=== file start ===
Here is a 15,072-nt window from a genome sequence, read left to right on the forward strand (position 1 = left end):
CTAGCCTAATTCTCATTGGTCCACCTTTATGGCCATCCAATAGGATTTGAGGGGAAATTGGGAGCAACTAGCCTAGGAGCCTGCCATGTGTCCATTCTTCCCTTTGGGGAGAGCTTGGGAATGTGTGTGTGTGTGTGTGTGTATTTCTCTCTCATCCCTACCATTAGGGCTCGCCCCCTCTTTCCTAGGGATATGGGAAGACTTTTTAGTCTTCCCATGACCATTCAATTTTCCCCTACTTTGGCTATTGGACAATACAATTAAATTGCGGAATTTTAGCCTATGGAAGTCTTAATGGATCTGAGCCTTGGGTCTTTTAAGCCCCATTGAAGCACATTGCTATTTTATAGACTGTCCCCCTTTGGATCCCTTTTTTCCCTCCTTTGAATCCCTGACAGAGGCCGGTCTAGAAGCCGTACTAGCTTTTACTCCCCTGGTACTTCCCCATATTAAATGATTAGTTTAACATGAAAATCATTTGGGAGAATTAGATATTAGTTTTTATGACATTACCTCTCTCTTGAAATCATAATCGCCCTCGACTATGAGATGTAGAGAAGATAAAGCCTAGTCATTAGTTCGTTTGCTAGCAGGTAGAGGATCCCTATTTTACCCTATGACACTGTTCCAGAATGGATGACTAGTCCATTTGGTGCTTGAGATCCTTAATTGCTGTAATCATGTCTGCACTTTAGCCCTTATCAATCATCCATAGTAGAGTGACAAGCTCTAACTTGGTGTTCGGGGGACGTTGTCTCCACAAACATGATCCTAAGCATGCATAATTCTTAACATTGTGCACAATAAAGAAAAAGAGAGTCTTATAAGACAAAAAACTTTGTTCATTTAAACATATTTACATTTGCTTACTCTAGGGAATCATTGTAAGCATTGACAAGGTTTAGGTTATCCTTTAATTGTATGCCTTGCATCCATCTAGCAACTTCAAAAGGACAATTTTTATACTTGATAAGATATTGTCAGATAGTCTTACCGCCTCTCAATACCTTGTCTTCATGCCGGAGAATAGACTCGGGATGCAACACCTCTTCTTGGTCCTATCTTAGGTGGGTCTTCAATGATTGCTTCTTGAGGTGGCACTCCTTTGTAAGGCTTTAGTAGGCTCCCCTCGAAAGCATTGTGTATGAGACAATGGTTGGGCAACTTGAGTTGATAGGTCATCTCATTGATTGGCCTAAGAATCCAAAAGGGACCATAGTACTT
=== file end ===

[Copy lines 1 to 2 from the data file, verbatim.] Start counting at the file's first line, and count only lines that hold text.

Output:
Here is a 15,072-nt window from a genome sequence, read left to right on the forward strand (position 1 = left end):
CTAGCCTAATTCTCATTGGTCCACCTTTATGGCCATCCAATAGGATTTGAGGGGAAATTGGGAGCAACTAGCCTAGGAGCCTGCCATGTGTCCATTCTTCCCTTTGGGGAGAGCTTGGGAATGTGTGTGTGTGTGTGTGTGTATTTCTCTCTCATCCCTACCATTAGGGCTCGCCCCCTCTTTCCTAGGGATATGGGAAGACTTTTTAGTCTTCCCATGACCATTCAATTTTCCCCTACTTTGGCTATTGGACAATACAATTAAATTGCGGAATTTTAGCCTATGGAAGTCTTAATGGATCTGAGCCTTGGGTCTTTTAAGCCCCATTGAAGCACATTGCTATTTTATAGACTGTCCCCCTTTGGATCCCTTTTTTCCCTCCTTTGAATCCCTGACAGAGGCCGGTCTAGAAGCCGTACTAGCTTTTACTCCCCTGGTACTTCCCCATATTAAATGATTAGTTTAACATGAAAATCATTTGGGAGAATTAGATATTAGTTTTTATGACATTACCTCTCTCTTGAAATCATAATCGCCCTCGACTATGAGATGTAGAGAAGATAAAGCCTAGTCATTAGTTCGTTTGCTAGCAGGTAGAGGATCCCTATTTTACCCTATGACACTGTTCCAGAATGGATGACTAGTCCATTTGGTGCTTGAGATCCTTAATTGCTGTAATCATGTCTGCACTTTAGCCCTTATCAATCATCCATAGTAGAGTGACAAGCTCTAACTTGGTGTTCGGGGGACGTTGTCTCCACAAACATGATCCTAAGCATGCATAATTCTTAACATTGTGCACAATAAAGAAAAAGAGAGTCTTATAAGACAAAAAACTTTGTTCATTTAAACATATTTACATTTGCTTACTCTAGGGAATCATTGTAAGCATTGACAAGGTTTAGGTTATCCTTTAATTGTATGCCTTGCATCCATCTAGCAACTTCAAAAGGACAATTTTTATACTTGATAAGATATTGTCAGATAGTCTTACCGCCTCTCAATACCTTGTCTTCATGCCGGAGAATAGACTCGGGATGCAACACCTCTTCTTGGTCCTATCTTAGGTGGGTCTTCAATGATTGCTTCTTGAGGTGGCACTCCTTTGTAAGGCTTTAGTAGGCTCCCCTCGAAAGCATTGTGTATGAGACAATGGTTGGGCAACTTGAGTTGATAGGTCATCTCATTGATTGGCCTAAGAATCCAAAAGGGACCATAGTACTT